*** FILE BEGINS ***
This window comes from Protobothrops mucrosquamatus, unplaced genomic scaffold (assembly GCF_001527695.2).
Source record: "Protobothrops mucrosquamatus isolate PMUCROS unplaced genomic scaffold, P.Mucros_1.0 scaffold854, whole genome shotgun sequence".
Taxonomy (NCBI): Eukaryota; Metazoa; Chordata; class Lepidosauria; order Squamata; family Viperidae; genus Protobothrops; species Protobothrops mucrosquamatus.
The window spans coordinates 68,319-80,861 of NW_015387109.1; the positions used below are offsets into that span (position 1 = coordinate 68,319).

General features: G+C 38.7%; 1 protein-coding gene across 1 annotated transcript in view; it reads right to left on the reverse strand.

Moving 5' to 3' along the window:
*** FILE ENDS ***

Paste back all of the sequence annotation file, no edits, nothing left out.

This window comes from Protobothrops mucrosquamatus, unplaced genomic scaffold (assembly GCF_001527695.2).
Source record: "Protobothrops mucrosquamatus isolate PMUCROS unplaced genomic scaffold, P.Mucros_1.0 scaffold854, whole genome shotgun sequence".
Taxonomy (NCBI): Eukaryota; Metazoa; Chordata; class Lepidosauria; order Squamata; family Viperidae; genus Protobothrops; species Protobothrops mucrosquamatus.
The window spans coordinates 68,319-80,861 of NW_015387109.1; the positions used below are offsets into that span (position 1 = coordinate 68,319).

General features: G+C 38.7%; 1 protein-coding gene across 1 annotated transcript in view; it reads right to left on the reverse strand.

Moving 5' to 3' along the window: